Former Proteas spinner PAT SYMCOX says Australia’s cricket culture became a mess under coach Darren Lehmann.
Never in the history of Australian cricket was so much owed by so few to so many in light of the ball-tampering debacle.
Cheating comes in many forms, but it’s still cheating. Tampering with the ball fits into that category whether we like it or not. Ex-Australia captain Steve Smith and his accomplices – Cameron Bancroft and David Warner – admitted to cheating and quite simply had to be sent home.
After an internal Cricket Australia investigation, Darren Lehmann had held on to his position, but he had to go and has since fallen on his sword. The coach implements his own culture and values in the team. And, under Lehmann’s watch, the values have unravelled and the culture has been terrible. Nothing is harder to defend than the moral high ground and this era of Australians have felt that they have owned that space for some time, especially under the leadership of Lehmann and Smith.
They have placed themselves on a pedestal, but suddenly the pedestal has been pulled from under their feet and it’s a very long fall. Unfortunately, as they fall, many others are taking that plunge with them and those people are incensed. Sponsors, loyal supporters, ex-players and even the Australian prime minister feel aggrieved on account of sandpapergate. They are in an unforgiving mood, which I foresee creating an enormous amount of pressure on the Australian cricket system going forward.
Ball tampering has been around for many years. Any cricketer, from lower league to Test level, will vouch for that. The point I’m making is that what Smith and his cohorts did is nothing new. However, the rub is that they had a holier-than-thou attitude and consistently placed themselves in a realm where everyone was led to believe they were above such deeds. The Hansie Cronje story was no different in the sense that no one could even begin to believe that such a great guy could stoop so low. Some people to this day still believe he was innocent. The same is now being said about Smith.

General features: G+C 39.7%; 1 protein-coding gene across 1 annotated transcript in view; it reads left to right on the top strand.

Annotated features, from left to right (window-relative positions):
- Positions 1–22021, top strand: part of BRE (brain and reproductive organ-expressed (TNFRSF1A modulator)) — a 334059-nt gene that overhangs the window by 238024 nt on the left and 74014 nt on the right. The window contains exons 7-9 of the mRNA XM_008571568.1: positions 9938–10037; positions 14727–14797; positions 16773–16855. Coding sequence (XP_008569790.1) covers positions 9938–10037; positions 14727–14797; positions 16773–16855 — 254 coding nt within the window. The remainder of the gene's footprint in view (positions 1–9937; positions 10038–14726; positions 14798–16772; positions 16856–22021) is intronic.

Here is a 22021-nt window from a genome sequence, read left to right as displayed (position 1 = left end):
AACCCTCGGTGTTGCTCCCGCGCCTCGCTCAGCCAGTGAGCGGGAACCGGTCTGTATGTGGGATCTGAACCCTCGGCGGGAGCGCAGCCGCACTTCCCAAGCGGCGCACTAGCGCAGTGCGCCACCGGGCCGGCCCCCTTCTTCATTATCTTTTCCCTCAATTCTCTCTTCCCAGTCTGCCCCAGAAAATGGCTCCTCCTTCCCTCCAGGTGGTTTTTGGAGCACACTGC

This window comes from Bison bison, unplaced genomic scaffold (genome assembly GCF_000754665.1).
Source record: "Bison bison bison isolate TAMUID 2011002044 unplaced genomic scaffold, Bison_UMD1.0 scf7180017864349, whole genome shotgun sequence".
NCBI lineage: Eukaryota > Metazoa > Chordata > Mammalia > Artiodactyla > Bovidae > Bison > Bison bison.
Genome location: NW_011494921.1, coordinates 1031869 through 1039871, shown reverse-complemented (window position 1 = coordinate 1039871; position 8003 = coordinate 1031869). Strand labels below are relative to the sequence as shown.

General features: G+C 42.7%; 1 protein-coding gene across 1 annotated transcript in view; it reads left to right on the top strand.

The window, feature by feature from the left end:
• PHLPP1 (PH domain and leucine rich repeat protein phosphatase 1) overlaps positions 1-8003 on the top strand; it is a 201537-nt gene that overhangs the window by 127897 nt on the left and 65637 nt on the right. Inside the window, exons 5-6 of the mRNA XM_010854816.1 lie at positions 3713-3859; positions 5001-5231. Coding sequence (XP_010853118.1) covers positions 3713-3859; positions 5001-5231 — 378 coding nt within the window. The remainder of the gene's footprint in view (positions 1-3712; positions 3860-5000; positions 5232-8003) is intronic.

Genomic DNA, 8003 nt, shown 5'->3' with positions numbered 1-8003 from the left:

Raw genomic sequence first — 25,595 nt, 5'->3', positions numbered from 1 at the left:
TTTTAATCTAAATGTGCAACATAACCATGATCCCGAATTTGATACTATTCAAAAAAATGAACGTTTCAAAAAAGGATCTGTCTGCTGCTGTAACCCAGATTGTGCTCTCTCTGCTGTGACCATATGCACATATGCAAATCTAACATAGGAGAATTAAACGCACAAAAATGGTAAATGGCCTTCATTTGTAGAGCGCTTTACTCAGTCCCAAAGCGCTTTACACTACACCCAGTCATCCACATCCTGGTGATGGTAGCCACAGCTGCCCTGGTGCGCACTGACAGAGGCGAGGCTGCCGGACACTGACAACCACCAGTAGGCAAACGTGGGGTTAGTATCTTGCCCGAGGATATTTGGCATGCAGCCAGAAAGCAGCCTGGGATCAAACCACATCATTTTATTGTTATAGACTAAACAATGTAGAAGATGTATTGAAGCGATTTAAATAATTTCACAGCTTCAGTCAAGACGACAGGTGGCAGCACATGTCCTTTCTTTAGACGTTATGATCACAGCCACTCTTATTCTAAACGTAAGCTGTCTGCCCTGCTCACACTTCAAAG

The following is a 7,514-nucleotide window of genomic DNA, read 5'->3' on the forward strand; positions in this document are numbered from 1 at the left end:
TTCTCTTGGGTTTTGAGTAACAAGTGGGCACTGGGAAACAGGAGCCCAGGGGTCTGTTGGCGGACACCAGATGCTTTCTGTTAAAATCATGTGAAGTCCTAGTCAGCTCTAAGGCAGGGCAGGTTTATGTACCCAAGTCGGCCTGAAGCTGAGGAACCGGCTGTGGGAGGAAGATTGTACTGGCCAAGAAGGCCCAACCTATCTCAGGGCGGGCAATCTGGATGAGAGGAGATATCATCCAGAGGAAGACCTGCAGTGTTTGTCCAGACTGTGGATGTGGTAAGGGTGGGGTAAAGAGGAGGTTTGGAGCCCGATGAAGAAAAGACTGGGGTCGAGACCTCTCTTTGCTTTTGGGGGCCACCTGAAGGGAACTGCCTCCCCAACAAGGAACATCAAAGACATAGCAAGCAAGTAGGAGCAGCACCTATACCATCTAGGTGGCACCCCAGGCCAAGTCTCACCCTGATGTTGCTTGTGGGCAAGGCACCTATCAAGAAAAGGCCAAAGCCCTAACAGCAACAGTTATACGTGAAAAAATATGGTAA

Smith is no saint but, to play devil’s advocate, how can anyone judge him if they have ever done something to a cricket ball that would be deemed to be outside the rules of the game? For me, it’s wrong. Sandpaper may be the favoured product to adapt the ball in the modern professional era and create reverse swing, but in the 1970s Brylcreem was top of the list and in the ’80s lip ice was used.
The 1990s saw the world learn about reverse swing from the subcontinental teams. Their rough, dusty outfields and grassless pitches created a ball that was scuffed up and all you had to do was work on the one side of the cherry in order to create reverse swing. Bowlers learned that slingy-type actions were even better for reverse swing. For spinners, the lip ice was a nightmare. Often when it got on to the actual seam it was tough to grip…
One thing I know for sure is that the Australian teams of the ’90s were always ready to dish it out but never shied away from taking it back. The current Australian team is really an apology for their great legacy. Over the course of the series, they have been whinging from morning to night. They demanded to silence the band at St George’s Park, took exception to the crowd’s behaviour at Newlands and anyone who dared to talk back to them.
Australia’s cricket culture is in a mess – the saga is getting messier by the minute – and I believe Cricket Australia will be judged in time as to the sentences dished out. The question will always be whether the sentences handed down to the three players in question stack up to the damage caused to Cricket Australia’s image, values and integrity.
I believe only time will be the judge in that regard.
(This article was written and produced for SA Cricket Magazine)